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The 905 are essentially playing 10 guys 20 or more minutes per night (Uthoff and Moreira are just under 20) and while it’s working right now, players in this league expect more minutes when they produce. Leslie is a versatile, 6-foot-9 power forward who provides the 905 a solid post up option, a pick-and-pop player and a guy who can guard positions 3-5 on the opposite end.

Even more importantly Leslie’s offensive production does not replace the exemplary defensive of another player. The team is basically allowing the same points to opponents (On – 97.1; Off – 97.3) when he’s on or off the court. Leslie’s minutes have risen from a  mere 14.5 per game in November to 24.5 in December, but the 905 would be wise to give him 30+ minutes a night.

Elgin Cook, Santa Cruz Warriors, SG
2016-17 Stats: 24.1 mins, 16.6 points, 5.2 rebounds, 1.3 steals
On/Off Court: On Team PPG 114.1; Off Team PPG 98.6 — +15.5

Cook is a 6-foot-5, 23-year old rookie who has the ability to weave in and out of traffic while attacking the lane. He’s slithery for a bigger guard and it helps him tremendously, because he has yet to show a proficient outside shot to accompany his attack mode. Adding a 3-pointer as a wing is definitely the next step for Cook if he wants a real shot at the NBA.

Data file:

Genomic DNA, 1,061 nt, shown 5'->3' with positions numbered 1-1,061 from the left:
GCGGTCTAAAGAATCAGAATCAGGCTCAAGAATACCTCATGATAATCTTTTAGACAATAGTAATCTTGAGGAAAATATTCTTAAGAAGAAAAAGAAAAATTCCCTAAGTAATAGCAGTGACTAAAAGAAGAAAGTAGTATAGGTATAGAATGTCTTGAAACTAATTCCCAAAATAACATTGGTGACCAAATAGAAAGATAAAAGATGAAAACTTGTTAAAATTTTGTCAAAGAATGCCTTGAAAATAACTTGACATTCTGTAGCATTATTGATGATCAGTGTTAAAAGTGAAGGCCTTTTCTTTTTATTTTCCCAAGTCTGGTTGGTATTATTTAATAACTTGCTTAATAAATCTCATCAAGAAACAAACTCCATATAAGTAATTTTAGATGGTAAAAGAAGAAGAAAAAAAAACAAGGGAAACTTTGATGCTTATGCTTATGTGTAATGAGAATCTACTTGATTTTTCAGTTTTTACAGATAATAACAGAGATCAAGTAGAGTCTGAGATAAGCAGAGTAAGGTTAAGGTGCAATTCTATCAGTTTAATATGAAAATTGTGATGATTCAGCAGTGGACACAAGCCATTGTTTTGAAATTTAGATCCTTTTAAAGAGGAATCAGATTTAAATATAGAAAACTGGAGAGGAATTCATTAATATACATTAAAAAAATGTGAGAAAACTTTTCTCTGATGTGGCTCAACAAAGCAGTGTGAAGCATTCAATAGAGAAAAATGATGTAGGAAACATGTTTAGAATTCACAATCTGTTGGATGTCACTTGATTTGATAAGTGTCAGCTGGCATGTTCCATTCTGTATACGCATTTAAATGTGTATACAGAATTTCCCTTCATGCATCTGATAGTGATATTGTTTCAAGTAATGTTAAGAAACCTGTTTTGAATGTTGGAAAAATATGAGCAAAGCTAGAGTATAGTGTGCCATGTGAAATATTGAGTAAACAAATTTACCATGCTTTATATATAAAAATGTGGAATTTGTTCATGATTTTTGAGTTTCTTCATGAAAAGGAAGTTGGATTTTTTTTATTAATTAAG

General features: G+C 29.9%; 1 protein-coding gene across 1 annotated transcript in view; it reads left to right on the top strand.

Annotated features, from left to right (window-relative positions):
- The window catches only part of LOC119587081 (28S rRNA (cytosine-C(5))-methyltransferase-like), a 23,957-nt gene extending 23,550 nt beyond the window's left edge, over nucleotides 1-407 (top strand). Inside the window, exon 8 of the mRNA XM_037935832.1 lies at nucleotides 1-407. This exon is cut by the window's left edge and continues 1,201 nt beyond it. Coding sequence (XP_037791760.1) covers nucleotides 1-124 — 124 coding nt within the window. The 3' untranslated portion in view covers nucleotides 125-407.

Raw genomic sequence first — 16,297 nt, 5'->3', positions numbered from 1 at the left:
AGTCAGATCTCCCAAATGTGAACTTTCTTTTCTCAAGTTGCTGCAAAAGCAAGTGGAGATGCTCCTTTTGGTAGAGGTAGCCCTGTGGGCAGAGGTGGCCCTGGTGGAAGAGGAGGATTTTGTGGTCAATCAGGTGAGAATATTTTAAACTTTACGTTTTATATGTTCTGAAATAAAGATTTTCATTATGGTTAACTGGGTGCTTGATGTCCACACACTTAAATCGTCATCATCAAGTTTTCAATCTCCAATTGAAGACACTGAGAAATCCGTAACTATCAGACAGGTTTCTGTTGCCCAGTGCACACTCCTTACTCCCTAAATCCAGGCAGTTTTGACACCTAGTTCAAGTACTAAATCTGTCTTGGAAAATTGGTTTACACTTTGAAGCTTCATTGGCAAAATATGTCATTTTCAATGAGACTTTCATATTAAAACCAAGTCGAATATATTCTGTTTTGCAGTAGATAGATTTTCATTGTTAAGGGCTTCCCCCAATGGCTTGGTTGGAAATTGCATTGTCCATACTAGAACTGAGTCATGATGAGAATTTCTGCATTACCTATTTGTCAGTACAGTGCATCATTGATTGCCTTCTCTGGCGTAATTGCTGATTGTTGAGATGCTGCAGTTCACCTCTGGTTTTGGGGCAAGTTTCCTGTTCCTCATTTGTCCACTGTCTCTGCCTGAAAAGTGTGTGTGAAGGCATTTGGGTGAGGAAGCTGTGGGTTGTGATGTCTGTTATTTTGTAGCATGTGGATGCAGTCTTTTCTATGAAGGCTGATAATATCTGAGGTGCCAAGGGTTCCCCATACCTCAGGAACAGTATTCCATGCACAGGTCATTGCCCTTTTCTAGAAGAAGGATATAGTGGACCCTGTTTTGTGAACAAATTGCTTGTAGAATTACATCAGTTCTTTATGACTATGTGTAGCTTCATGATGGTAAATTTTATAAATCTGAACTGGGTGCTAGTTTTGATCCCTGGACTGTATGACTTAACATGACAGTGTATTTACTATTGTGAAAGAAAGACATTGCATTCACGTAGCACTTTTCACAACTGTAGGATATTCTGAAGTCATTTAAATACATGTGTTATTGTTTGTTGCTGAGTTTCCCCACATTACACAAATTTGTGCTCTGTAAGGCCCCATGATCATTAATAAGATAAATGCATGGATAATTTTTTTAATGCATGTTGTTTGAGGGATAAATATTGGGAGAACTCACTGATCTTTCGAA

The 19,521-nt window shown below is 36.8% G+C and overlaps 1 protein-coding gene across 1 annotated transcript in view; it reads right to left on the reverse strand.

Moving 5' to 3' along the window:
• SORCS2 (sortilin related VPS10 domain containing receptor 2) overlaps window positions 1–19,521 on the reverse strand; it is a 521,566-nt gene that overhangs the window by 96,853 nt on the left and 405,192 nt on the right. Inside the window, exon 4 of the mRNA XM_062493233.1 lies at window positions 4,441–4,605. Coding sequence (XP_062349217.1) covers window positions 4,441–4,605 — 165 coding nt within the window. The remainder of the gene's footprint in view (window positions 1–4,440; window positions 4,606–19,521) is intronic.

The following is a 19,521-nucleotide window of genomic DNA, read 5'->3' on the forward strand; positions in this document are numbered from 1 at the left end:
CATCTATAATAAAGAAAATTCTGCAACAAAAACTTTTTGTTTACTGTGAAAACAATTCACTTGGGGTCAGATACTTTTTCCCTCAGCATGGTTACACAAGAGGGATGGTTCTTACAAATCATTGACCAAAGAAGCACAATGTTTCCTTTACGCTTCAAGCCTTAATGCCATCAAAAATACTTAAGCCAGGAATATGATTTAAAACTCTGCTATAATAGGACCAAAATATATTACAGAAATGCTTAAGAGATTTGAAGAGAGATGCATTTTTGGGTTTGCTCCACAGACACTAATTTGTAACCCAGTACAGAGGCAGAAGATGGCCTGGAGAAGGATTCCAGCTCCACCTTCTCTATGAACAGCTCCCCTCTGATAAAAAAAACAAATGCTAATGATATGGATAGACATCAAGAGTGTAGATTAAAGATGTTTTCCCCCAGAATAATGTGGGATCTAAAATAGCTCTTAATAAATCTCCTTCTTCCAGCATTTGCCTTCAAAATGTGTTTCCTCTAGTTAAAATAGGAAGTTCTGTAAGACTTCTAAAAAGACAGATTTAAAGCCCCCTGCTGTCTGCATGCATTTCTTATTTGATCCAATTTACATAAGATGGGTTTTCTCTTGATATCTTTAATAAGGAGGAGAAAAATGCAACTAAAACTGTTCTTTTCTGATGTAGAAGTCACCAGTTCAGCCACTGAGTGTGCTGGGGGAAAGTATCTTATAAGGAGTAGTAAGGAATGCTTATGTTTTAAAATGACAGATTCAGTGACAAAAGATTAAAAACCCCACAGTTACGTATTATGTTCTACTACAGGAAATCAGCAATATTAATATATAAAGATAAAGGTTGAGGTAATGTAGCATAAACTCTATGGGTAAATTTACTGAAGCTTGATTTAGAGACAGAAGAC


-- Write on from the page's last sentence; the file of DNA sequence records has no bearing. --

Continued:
The Santa Cruz Warriors are 8-8, but have looked better over their last 10 as they’re 6-4 after an abysmal 2-6 start. Cook has been a catalyst for the second unit and Coach Casey Hill thinks that’s the ideal role for him with their club. There’s no issue there, but the second best scorer for a team which ranks 12th in scoring, needs to play more than 24 minutes a night. He’s the second leading scorer despite being eighth in minutes per game! He’s scoring efficiently as well shooting 56.7 percent from the field and getting to the line 5.3 times a game in his limited minutes.